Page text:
… and get comfortable with your camera. Do you find that the overwhelming menu of options and settings on your digital camera is taking away from what you’d like to do- take pictures? If so read and note this blog post as we continue to break photography down to basics in everyday language and have fun learning right at home. A couple weeks ago we reminded ourselves that P, A (Av) & S (Tv) modes were three key settings. We covered P mode (check the archives) so now let’s do part one of using Aperture priority because you’ll take better pictures. A is for Aperture:
1- Aperture refers to the size of the “hole” that light passes through as it enters your camera.
2- In an inverse relationship, a large hole (f-stop) is represented by a small number on your dial like 2, 4 or 5.6 and lets in lots of light. Good for portraits and shooting near dusk, dawn or dark. The area around & behind your subject will be softly out of focus.
3- A small hole (f-stop) is represented by a large number on your dial like 16, 22, or 25 and lets in less light. Great for landscapes, beachscapes and other well lit scenes where you’d like to maximize the areas in focus.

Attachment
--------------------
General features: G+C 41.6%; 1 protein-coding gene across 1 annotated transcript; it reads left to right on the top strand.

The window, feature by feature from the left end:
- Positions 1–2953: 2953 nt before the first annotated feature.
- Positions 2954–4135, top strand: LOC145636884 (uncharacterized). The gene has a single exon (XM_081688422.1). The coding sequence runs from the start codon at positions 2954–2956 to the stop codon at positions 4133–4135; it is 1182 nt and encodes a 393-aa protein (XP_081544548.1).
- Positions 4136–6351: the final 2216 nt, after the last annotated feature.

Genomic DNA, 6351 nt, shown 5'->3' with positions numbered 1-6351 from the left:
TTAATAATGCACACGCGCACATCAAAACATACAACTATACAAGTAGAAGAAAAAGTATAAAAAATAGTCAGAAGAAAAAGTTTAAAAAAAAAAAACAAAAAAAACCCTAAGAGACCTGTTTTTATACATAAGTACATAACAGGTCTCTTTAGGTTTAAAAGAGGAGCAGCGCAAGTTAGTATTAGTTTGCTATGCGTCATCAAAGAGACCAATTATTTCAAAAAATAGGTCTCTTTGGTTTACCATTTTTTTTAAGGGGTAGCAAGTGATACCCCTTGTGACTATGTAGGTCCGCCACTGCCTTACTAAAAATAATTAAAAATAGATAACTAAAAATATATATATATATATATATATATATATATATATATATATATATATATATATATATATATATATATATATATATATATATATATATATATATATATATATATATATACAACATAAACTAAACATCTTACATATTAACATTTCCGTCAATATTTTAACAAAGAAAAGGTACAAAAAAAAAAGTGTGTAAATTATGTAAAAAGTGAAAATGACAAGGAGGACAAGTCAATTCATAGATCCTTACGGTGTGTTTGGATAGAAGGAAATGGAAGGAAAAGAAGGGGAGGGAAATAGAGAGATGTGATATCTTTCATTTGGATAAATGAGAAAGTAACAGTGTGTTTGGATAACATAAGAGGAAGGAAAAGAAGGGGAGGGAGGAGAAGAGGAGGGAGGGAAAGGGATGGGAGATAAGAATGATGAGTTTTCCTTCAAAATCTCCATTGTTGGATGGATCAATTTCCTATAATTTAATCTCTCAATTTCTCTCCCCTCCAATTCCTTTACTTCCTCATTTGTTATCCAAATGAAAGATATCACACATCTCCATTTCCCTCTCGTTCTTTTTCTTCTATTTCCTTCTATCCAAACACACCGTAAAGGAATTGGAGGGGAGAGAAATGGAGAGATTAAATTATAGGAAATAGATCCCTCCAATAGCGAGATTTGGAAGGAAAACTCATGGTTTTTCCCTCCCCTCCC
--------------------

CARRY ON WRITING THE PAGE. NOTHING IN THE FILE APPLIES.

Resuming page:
Tip- when shooting under any low light condition or when closing down your aperture as described in point 3, utilize a tripod or other steady rest to avoid unwanted blurs.
The shot posted here was taken right outside at daybreak using the above technique- an aperture setting of f-22 and a rest because I wanted as much sharp subject matter as possible . You can do it too. Have you tried? Next week, the other end of the aperture scale and how to use it to your benefit. In the meantime if you enjoy the content here, click the Facebook link below then click “like”! We’ll be connected and you’ll be among the first to see extra content, photo explanations, upcoming events and more. Enjoy the weekend and hope to “see you” online, Gordon.
“Photography in Naples, Marco Island and Everglades”